Decreasing the amount of times you eat per day actually gives the body more time to look for better fuel, like fat off your body.  But if we never give our body a chance to need the extra energy, it won’t go looking for it.  Yes, you may get body hunger, but  Like the mosquito bite, once you stop paying attention to it, it eventually goes away. 

Cravings are uncontrollable.  While it’s true that they may feel that way, you can control them. And it’s not through resisting or avoiding them.  A craving comes because the neurotransmitters in the brain sends a chemical response to your body.  It’s typically influenced by something you saw, smelled, or thought. For example, you walk into a movie theater and smell the buttery popcorn.  Odds are, you’ll want some and it’ll be especially compelling if that’s a part of your usual movie-going experience. 

Cravings are a habit that’s been created in the brain.  That’s all it is. 

Cravings don’t come because we’re hungry.  In fact, sometimes, cravings give us the false sense of hunger.  A craving is a desire.  That desire was caused by some thought like that looks good or I’m missing out if I don’t eat it.  Or Don’t eat it!  immediately kicks in my rebellious side that says, eat it, eat it, eat it!  all these thoughts would cause desire.

And because that thought started where all thoughts start, in the brain,  neurons fired, you felt desire, you answered that desire and then reinforced how good it was . Doing this over and over creates the habit

In honor of Mario Palazzetti, the inventor of ABS, I’ve come up with your solution to cravings using the acronym a-b-s

A is for awareness. Awareness of what our sneaky brains are trying to sell us on and uncovering what we are accidentally believing.  I was going to reuse the example of the devil and the angel, but ironically, my son, who’s in school right now, just texted me and asked if we could go and get boba after school.  I responded with, “having a craving” and he says Yeah, also I’m exhausted and need the energy boost.  Do you know what’s in boba?  Sugar and more sugar.  And tapioca pearls, which might as well be sugar. he was up late last night because he’s helping with the school play and he’ll be there again tonight.  After his energy boost text I said, I fear that the sugar might make you crash right when you need it the most,.  What’s his reply.  I’ll be fine.  Odds are, he’s a teenager.  He probably will be fine, but his brain says, man I’m tired.  We should get sugar.  You know what sounds really good.  Boba.  Yeah…let’s ask mom.  So his brain says, you’re tired, you need energy, get sugar, ask mom.  Having awareness of what our brain is saying will offer us the opportunity to question the toddler brain, what if I’m wrong about that? Are there parts of what you’re believing, not true?  Will sugar really solve my problem or will it just delay them and cause more in the long run. So kinda funny that he just texted me about that.

B is for Believe- now that you know you do have control over what goes in your mouth, believe in yourself enough to do it.  Or at least believe that it is possible.  When we start a new diet, it’s usually easier because we’re believing things like, this is going to work, I’ve totally got this but then when the honeymoon phase is over, when things start to get tough we start to think, what was I thinking? I totally don’t got this!  It was way easier when we were on our high of I’ve totally got this! Beause we were feeling undefeated, empowered, unstoppable.  But if I’ve totally got this is too reaching for you, If that’s not believable, maybe it’s I’m capable of figuring this out.  Maybe that’s not as glamourous, but it’s way better then I totally don’t got this.  Your first step towards getting the results you want is believing it’s possible.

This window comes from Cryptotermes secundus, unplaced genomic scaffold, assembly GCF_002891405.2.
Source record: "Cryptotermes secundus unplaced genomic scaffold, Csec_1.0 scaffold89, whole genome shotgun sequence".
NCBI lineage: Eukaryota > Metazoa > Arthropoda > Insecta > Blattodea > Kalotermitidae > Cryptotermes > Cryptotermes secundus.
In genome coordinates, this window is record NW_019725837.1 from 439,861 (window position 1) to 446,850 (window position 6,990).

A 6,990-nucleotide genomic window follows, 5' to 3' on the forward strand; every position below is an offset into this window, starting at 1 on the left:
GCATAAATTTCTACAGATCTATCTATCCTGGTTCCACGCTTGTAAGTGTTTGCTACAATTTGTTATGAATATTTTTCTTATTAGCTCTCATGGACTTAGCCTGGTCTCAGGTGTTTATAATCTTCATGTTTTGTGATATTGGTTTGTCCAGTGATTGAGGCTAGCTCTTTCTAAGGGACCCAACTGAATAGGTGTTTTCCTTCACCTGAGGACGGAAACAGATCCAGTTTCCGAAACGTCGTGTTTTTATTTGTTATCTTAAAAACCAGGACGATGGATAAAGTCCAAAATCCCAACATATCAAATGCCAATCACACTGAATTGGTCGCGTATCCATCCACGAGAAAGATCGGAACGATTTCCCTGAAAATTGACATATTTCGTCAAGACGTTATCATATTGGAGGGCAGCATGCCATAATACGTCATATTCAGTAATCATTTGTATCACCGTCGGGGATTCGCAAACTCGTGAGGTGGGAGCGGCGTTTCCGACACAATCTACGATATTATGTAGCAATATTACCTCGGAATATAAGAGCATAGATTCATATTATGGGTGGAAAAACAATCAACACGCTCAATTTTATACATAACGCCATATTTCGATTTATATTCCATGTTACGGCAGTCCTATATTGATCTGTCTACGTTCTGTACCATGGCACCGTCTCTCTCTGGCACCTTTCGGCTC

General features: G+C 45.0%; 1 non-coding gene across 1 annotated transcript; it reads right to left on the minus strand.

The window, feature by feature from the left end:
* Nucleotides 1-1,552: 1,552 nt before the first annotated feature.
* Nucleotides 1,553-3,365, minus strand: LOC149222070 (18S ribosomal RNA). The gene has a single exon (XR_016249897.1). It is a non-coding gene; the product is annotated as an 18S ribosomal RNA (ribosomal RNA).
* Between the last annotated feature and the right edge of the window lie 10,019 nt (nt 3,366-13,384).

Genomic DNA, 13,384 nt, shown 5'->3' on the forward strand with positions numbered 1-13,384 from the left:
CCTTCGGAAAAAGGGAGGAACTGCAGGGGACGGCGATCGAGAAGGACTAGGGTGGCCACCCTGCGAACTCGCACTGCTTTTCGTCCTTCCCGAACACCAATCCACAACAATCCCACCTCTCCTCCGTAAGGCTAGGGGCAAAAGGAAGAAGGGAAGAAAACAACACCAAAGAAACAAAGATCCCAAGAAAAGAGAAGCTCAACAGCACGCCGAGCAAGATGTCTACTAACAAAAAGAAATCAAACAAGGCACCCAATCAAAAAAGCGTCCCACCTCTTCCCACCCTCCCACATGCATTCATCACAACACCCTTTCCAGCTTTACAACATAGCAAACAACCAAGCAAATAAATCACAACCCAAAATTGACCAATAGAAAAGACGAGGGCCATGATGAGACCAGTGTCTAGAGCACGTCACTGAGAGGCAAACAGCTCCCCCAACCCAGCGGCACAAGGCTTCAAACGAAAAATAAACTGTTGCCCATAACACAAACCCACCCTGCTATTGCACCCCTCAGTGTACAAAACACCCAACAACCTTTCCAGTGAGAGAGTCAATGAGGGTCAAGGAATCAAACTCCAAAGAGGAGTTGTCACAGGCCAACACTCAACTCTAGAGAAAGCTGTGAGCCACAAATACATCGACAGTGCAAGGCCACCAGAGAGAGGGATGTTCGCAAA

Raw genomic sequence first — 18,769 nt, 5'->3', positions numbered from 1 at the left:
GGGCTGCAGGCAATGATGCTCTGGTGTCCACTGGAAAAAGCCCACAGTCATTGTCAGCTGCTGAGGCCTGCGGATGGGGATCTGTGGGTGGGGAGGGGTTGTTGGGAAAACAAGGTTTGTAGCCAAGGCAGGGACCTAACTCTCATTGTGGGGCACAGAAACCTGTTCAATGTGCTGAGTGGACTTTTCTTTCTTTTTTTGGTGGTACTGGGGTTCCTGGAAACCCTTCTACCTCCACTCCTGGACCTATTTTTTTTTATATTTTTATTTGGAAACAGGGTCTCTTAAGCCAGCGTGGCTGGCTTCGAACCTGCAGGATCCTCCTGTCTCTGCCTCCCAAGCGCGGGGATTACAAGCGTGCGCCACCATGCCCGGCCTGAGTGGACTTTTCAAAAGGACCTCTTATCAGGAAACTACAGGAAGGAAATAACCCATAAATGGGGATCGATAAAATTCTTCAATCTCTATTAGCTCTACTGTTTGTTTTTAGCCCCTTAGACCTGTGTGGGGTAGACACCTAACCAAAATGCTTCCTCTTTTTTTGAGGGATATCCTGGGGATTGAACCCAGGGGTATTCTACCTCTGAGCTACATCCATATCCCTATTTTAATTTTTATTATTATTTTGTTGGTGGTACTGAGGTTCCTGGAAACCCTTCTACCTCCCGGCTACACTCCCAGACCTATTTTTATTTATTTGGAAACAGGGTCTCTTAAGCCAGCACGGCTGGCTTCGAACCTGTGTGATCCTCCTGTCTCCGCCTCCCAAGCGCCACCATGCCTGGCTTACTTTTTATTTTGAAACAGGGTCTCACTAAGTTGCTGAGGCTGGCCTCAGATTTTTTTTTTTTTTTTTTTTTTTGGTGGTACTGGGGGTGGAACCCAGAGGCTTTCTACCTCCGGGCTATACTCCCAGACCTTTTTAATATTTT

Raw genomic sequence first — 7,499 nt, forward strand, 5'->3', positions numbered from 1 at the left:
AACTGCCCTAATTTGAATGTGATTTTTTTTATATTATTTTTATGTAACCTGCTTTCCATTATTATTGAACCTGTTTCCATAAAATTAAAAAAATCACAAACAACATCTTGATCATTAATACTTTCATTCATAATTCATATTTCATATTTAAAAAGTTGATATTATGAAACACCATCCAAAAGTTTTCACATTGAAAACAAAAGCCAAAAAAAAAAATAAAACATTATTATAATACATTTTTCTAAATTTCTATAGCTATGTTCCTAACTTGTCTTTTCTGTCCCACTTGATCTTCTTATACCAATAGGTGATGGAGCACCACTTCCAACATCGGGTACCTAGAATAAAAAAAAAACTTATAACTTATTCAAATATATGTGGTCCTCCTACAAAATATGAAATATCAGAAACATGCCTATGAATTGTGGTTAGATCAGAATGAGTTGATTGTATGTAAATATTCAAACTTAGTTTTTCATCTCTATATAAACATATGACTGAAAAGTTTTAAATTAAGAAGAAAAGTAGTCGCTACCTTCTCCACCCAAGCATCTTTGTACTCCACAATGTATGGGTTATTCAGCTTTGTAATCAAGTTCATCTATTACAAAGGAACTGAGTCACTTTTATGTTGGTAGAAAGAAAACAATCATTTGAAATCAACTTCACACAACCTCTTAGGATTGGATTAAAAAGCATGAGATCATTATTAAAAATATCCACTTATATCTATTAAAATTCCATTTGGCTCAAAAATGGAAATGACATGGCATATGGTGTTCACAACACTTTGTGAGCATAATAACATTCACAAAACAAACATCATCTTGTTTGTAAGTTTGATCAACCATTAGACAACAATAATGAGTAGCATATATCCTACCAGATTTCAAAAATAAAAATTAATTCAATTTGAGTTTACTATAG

S is for Strategy.  Your strategy and the strategy of the external marketing tactics that manufacturers are bomarding us with.  Do you notice how many food products are being marketed to you on a daily basis? Notice what your brain is offering you when you Drive by fast food billboards, or see ads on the computer, phones,  and tablets, when you walk into the store, the food at eye level was placed there on purpose. The manufacturers paid a premium for that spot on the shelf or in the aisles so you’d see their products first.  During prime time TV, notice how many commercials are food-based.  First, know this is their strategy to get you to buy and get hooked.  Remember they are selling you a bliss point.  This is part of your strategy.  Noticing their tactics and deciding from an empowered place what you want to do.  I’m not saying you can’t eat these foods.  In fact, you really do get to choose whatever foods you want to eat.  But knowing that eating these kinds of foods will flood you with dopamine, and knowing you’ll have the desire to eat more and more, make your strategy ahead of time with this knowledge that you will have that desire to not stop eating when you’re satisfied, but then choose to stop anyway.  Choose to break down the habit instead of strengthen it.

There’s your Anti lock breaks to battle cravings.

Don’t give up on pumping the breaks and eventually you’ll gain traction.

If you’re interested in learning more about managing cravings and how to throw out the need for will power, I go more into depth about that and emotional eating in my Thinner Love program.  Go to my website thinnerlove.com to read more about the program and when the next session starts.